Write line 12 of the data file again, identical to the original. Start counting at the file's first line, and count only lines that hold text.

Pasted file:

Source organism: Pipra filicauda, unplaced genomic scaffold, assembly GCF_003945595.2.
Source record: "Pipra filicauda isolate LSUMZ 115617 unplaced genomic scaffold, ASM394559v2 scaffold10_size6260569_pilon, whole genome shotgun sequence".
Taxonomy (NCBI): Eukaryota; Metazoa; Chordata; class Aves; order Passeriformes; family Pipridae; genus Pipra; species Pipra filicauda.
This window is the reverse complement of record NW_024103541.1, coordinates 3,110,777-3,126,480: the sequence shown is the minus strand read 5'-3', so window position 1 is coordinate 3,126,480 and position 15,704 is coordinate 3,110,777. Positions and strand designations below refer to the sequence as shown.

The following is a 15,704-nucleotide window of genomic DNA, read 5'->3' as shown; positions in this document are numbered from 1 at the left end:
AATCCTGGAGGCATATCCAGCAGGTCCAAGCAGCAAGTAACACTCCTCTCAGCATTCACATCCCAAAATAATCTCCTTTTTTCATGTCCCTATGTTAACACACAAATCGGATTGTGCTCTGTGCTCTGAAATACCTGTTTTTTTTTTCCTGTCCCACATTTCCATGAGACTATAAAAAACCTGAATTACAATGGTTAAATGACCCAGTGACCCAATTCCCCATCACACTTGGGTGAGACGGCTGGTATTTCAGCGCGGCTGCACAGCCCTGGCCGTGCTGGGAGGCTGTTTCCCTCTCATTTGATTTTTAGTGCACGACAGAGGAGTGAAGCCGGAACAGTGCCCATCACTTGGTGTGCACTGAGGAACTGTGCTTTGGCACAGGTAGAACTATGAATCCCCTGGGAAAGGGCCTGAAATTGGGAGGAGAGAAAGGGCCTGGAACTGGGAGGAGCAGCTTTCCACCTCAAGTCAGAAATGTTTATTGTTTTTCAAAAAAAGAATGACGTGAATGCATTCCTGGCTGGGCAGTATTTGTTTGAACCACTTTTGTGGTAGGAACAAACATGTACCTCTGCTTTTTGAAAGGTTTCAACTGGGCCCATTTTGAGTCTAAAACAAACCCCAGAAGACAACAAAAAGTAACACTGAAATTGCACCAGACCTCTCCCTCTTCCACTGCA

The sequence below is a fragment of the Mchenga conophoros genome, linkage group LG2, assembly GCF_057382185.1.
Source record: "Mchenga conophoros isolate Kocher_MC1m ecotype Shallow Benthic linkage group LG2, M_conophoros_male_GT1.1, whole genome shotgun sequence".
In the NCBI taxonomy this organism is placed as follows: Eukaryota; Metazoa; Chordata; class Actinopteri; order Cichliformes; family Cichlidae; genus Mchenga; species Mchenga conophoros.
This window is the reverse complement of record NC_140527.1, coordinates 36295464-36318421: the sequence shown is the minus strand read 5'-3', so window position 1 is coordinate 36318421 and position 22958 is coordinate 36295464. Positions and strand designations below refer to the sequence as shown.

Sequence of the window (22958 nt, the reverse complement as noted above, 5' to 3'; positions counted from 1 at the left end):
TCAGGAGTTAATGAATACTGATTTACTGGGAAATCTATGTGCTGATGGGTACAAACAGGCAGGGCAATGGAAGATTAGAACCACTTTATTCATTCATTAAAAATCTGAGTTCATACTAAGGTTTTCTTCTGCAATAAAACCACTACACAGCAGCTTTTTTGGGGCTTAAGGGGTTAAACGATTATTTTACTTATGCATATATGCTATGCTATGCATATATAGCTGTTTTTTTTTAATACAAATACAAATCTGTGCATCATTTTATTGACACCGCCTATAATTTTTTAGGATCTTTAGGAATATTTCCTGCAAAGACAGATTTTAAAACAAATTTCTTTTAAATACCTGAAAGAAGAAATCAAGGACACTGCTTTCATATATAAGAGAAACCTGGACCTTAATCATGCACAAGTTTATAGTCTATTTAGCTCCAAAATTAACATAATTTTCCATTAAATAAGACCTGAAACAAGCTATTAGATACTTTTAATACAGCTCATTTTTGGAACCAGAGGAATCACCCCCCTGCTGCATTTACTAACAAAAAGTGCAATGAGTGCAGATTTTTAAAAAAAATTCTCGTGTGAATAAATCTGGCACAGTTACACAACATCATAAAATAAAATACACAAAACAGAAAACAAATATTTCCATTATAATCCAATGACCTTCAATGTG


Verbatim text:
TCAGGAGTTAATGAATACTGATTTACTGGGAAATCTATGTGCTGATGGGTACAAACAGGCAGGGCAATGGAAGATTAGAACCACTTTATTCATTCATTAAAAATCTGAGTTCATACTAAGGTTTTCTTCTGCAATAAAACCACTACACAGCAGCTTTTTTGGGGCTTAAGGGGTTAAACGATTATTTTACTTATGCATATATGCTATGCTATGCATATATAGCTGTTTTTTTTTAATACAAATACAAATCTGTGCATCATTTTATTGACACCGCCTATAATTTTTTAGGATCTTTAGGAATATTTCCTGCAAAGACAGATTTTAAAACAAATTTCTTTTAAATACCTGAAAGAAGAAATCAAGGACACTGCTTTCATATATAAGAGAAACCTGGACCTTAATCATGCACAAGTTTATAGTCTATTTAGCTCCAAAATTAACATAATTTTCCATTAAATAAGACCTGAAACAAGCTATTAGATACTTTTAATACAGCTCATTTTTGGAACCAGAGGAATCACCCCCCTGCTGCATTTACTAACAAAAAGTGCAATGAGTGCAGATTTTTAAAAAAAATTCTCGTGTGAATAAATCTGGCACAGTTACACAACATCATAAAATAAAATACACAAAACAGAAAACAAATATTTCCATTATAATCCAATGACCTTCAATGTG